Fair market value
What is fair market value?
Fair market value is the price that a willing buyer will pay to an unrelated but willing seller. Specific circumstances must exist for fair market value to be determined.
Neither the buyer nor seller can be forced to make the deal. Both must enter into the transaction willingly. The buyer must understand the relevant facts regarding the purchase, and all rights and benefits are transferred to the buyer upon completion of the sale.
Anything that can be traded, bartered or sold has a fair market value. If you are selling a used sofa, the amount a buyer is willing to pay for that piece of furniture quickly determines its fair market value. Fair market value can be determined in other ways, including the following:
Comparative analysis — When real estate is being sold, agents conduct a “comparative market analysis,” meaning they compare the property in question to other properties with similar features. The same can be done for other assets, including coins, classic cars and jewelry. It is a matter of finding another item like yours and learning the price at which it has recently sold.
Professional appraisal — A certified professional with training and experience appraising an item or property like yours can help determine the market value. It’s important to work only with an appraiser who regularly assesses the worth of whatever it is you are trying to valuate. For example, if you want to know the market value of a piano, hire an appraiser who works with instruments.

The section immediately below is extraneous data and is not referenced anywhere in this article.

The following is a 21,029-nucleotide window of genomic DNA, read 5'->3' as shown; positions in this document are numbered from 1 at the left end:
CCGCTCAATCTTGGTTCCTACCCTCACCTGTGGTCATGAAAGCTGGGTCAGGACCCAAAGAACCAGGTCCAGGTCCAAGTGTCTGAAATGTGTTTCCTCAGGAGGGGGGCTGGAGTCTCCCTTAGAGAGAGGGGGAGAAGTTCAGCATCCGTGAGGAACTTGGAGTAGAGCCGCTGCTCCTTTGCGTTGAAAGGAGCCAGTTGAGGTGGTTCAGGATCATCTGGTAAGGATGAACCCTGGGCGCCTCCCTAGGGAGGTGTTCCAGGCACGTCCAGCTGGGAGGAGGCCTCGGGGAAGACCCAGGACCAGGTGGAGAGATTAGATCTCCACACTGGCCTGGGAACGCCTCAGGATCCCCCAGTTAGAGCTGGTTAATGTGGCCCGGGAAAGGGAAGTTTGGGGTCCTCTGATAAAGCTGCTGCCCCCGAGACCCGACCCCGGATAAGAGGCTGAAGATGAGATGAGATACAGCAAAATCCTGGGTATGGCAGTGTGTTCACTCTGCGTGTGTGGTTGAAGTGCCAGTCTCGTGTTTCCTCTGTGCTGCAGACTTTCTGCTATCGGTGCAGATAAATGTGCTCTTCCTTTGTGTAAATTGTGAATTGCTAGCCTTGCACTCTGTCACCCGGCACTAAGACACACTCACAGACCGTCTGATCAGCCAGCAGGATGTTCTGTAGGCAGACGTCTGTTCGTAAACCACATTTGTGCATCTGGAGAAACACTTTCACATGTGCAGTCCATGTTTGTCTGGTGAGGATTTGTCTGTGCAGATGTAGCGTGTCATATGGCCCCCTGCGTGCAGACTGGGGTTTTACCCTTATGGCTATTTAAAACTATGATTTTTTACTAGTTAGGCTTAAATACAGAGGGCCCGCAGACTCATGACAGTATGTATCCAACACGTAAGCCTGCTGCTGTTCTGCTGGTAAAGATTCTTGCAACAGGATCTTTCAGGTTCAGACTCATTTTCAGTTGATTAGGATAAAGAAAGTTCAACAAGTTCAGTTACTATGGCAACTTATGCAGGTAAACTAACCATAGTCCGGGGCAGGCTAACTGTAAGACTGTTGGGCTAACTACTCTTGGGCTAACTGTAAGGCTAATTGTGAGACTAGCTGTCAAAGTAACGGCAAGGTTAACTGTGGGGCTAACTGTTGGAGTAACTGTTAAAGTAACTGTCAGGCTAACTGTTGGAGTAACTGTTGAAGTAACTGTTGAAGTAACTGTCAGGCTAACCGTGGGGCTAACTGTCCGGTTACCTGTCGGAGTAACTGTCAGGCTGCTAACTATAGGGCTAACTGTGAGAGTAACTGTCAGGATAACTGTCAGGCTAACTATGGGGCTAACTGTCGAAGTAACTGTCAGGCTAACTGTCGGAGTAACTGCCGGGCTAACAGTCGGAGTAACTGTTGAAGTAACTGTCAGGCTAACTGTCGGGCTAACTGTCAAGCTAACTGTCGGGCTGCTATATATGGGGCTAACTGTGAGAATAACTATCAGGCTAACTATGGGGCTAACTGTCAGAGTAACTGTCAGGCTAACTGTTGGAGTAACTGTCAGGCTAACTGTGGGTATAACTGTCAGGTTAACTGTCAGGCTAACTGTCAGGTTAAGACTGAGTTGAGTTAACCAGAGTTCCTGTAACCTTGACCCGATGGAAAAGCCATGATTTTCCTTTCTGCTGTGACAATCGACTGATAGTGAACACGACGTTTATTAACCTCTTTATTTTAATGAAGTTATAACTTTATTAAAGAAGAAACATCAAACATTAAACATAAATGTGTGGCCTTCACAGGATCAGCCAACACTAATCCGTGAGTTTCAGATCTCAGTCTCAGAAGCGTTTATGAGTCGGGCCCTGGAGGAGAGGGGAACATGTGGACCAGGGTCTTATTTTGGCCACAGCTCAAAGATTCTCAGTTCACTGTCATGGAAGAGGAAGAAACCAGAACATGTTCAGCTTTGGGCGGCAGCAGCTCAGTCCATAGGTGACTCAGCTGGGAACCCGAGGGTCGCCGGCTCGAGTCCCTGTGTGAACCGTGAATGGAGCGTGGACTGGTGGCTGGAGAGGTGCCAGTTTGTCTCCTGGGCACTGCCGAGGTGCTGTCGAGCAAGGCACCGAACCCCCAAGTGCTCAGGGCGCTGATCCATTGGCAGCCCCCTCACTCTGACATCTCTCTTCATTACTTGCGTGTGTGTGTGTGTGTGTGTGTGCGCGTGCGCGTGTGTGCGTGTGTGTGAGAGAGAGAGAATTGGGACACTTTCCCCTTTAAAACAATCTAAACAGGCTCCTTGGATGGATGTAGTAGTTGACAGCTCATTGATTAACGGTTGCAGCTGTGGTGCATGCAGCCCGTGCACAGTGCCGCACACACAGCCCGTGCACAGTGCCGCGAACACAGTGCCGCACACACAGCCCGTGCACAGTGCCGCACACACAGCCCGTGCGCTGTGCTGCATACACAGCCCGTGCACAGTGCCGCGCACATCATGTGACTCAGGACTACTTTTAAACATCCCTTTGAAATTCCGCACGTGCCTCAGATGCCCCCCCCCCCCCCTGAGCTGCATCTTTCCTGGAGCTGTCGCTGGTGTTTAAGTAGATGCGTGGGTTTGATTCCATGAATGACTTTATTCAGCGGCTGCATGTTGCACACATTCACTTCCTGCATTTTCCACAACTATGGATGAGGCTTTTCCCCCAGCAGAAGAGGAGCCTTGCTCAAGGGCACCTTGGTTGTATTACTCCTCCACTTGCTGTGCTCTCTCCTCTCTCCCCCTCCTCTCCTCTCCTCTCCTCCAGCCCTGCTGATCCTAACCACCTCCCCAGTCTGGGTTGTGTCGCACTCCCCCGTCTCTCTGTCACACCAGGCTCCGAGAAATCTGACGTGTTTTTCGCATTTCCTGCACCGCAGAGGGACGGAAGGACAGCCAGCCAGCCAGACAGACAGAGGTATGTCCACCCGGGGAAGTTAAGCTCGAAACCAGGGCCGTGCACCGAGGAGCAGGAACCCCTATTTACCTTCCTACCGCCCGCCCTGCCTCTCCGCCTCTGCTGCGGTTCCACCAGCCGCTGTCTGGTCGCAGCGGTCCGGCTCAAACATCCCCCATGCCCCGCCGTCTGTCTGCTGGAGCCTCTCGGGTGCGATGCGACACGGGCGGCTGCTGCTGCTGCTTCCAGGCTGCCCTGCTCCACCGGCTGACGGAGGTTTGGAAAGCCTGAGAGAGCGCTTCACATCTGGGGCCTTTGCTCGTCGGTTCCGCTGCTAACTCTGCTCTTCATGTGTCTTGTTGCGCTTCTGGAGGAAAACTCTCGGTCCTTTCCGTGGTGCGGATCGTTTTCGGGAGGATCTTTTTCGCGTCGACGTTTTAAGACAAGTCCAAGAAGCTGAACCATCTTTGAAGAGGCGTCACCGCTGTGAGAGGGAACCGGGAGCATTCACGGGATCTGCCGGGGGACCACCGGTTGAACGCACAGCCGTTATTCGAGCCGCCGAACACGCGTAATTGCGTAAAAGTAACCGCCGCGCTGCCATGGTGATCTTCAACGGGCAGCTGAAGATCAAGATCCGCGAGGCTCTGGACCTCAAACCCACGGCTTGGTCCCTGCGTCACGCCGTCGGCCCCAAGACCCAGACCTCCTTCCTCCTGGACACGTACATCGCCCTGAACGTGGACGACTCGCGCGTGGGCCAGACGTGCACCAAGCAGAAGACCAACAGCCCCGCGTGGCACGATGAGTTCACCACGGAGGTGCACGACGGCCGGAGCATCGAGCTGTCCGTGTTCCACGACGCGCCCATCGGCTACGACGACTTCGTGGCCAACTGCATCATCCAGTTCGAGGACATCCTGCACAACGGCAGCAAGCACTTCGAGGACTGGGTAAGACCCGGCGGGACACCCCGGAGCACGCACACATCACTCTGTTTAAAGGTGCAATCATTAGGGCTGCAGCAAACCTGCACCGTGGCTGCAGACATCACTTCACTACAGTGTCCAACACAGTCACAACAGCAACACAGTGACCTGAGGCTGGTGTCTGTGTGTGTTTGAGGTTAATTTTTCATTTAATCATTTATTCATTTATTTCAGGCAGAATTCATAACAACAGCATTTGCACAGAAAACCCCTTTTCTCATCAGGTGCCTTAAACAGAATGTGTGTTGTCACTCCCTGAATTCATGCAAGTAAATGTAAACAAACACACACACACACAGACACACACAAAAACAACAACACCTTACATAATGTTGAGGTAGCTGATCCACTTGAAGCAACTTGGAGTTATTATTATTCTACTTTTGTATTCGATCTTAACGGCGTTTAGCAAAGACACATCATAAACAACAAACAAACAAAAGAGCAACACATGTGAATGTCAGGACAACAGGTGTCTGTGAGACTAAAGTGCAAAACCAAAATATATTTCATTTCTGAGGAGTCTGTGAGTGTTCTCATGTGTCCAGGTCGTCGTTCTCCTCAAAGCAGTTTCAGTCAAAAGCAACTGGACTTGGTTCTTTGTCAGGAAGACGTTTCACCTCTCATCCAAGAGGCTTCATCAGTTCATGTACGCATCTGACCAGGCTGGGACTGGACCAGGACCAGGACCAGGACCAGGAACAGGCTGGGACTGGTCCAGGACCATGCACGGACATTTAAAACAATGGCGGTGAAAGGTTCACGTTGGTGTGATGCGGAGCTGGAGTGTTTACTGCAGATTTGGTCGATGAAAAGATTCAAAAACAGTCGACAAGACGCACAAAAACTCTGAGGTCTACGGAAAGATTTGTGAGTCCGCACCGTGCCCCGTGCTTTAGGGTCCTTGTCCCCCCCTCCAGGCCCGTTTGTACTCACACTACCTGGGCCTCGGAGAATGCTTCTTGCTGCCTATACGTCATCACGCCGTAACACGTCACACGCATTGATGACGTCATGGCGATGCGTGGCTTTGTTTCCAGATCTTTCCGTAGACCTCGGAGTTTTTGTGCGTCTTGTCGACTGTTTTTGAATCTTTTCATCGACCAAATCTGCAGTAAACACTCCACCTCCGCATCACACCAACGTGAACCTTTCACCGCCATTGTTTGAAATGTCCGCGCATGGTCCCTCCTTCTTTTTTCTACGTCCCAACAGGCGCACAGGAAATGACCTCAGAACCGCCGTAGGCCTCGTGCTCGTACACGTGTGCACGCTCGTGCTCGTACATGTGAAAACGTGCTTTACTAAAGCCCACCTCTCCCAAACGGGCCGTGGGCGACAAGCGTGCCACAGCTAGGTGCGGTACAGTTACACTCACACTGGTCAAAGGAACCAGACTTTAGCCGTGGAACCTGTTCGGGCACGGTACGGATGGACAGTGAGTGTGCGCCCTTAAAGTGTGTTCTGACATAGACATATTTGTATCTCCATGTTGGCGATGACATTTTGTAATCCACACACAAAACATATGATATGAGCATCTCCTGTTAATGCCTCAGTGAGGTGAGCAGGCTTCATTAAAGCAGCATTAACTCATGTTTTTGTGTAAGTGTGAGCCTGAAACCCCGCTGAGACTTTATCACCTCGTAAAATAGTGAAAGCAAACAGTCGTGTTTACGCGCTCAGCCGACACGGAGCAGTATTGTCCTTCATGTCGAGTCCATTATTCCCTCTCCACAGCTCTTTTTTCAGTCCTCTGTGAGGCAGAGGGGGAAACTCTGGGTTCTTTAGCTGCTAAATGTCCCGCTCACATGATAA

Third-party website valuation — Although valuations offered by third-party websites such as Zillow.com for real estate and Kelley Blue Book for automobiles are controversial due to the algorithm used to collect their data, they can offer a rough idea of how much real estate and autos are selling for in your area. These valuations will not be exact enough to use for insurance purposes, but they can offer a starting point as you begin to search for fair market value.
Averaging — The fair market value of publicly traded stock is calculated by averaging the highest and lowest selling prices of the day. For example, if the highest is $10 and the lowest $5, the fair market value for that day would be an average of $7.50.
In some situations, fair market value goes haywire. For example, in some hot real estate markets, buyers are willing to forgo fair market value and pay more for a property than it’s worth, even when they know it’s a calculated risk. They either drop the appraisal contingency or agree to pay the difference if the appraisal is lower than their offer price.
The same is true for other items people are willing to overpay for, such as tickets to a World Series game or dogs that are rebranded as “designer dogs.” At that moment, the fair market value is inflated to reflect the degree to which a buyer wants to make the purchase.
There are other situations where fair market value simply does not apply:
- Liquidation sales.
- Distress sales.
- Deed in lieu of foreclosure.
- Eminent domain, in which property is taken in lieu of sale.
Wonder how to determine the value of an inherited home?
Fair market value example
- If given a gift of stock, the fair market value of that stock on the day you received it will determine the taxes you pay when it is sold.
- The calculations for most property taxes are based on fair market value.
- Insurance claims on any asset are based on fair market value, at least in part.
- If donating to charity, you normally receive a tax credit for the value of the donation. Fair market value is the assessment the IRS depends upon most.
The IRS wants to know the value of donated items.